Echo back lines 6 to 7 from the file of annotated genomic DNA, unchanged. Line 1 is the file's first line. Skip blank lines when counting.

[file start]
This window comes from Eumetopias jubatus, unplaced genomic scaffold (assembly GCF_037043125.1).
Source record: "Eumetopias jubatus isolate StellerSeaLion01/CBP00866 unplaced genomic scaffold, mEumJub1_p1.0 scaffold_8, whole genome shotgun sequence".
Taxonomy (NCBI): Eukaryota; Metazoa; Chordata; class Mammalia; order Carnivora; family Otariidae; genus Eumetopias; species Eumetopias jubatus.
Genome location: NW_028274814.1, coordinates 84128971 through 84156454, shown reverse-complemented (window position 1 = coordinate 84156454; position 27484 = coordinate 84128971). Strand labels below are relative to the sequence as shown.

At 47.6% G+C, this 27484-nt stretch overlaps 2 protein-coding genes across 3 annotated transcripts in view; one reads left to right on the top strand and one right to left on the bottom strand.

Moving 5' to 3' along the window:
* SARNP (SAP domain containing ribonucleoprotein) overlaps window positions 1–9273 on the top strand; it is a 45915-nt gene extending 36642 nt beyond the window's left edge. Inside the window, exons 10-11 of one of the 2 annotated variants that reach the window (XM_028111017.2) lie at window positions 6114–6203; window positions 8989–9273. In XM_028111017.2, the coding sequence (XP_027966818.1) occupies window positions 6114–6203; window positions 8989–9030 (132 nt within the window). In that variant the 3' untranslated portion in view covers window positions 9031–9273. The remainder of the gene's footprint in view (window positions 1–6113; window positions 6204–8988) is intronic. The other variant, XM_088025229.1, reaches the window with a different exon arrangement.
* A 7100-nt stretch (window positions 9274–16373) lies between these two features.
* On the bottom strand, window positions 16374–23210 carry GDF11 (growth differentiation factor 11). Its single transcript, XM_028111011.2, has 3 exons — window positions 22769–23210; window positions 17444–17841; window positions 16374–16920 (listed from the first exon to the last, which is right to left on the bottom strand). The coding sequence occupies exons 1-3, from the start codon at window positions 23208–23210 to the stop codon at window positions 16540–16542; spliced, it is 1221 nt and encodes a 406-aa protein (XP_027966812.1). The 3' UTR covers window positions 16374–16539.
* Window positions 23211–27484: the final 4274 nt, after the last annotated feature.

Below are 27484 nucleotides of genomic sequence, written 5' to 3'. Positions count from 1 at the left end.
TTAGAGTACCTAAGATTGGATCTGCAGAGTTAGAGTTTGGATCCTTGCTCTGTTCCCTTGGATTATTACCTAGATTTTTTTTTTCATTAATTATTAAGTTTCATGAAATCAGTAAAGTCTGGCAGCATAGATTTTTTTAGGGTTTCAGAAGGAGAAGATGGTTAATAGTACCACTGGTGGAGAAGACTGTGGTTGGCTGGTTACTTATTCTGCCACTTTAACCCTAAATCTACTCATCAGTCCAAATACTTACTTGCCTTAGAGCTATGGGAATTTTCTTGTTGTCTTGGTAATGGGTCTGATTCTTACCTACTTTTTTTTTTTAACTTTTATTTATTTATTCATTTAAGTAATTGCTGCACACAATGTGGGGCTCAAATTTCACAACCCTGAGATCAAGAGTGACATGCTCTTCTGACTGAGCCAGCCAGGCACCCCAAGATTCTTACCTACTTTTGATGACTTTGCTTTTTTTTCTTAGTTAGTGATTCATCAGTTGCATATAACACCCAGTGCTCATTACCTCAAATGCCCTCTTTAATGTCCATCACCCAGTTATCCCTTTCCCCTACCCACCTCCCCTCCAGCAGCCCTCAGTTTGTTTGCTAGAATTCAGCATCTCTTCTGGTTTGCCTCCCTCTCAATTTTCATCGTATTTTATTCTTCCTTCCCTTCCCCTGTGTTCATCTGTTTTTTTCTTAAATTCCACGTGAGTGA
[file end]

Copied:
Moving 5' to 3' along the window:
* SARNP (SAP domain containing ribonucleoprotein) overlaps window positions 1–9273 on the top strand; it is a 45915-nt gene extending 36642 nt beyond the window's left edge. Inside the window, exons 10-11 of one of the 2 annotated variants that reach the window (XM_028111017.2) lie at window positions 6114–6203; window positions 8989–9273. In XM_028111017.2, the coding sequence (XP_027966818.1) occupies window positions 6114–6203; window positions 8989–9030 (132 nt within the window). In that variant the 3' untranslated portion in view covers window positions 9031–9273. The remainder of the gene's footprint in view (window positions 1–6113; window positions 6204–8988) is intronic. The other variant, XM_088025229.1, reaches the window with a different exon arrangement.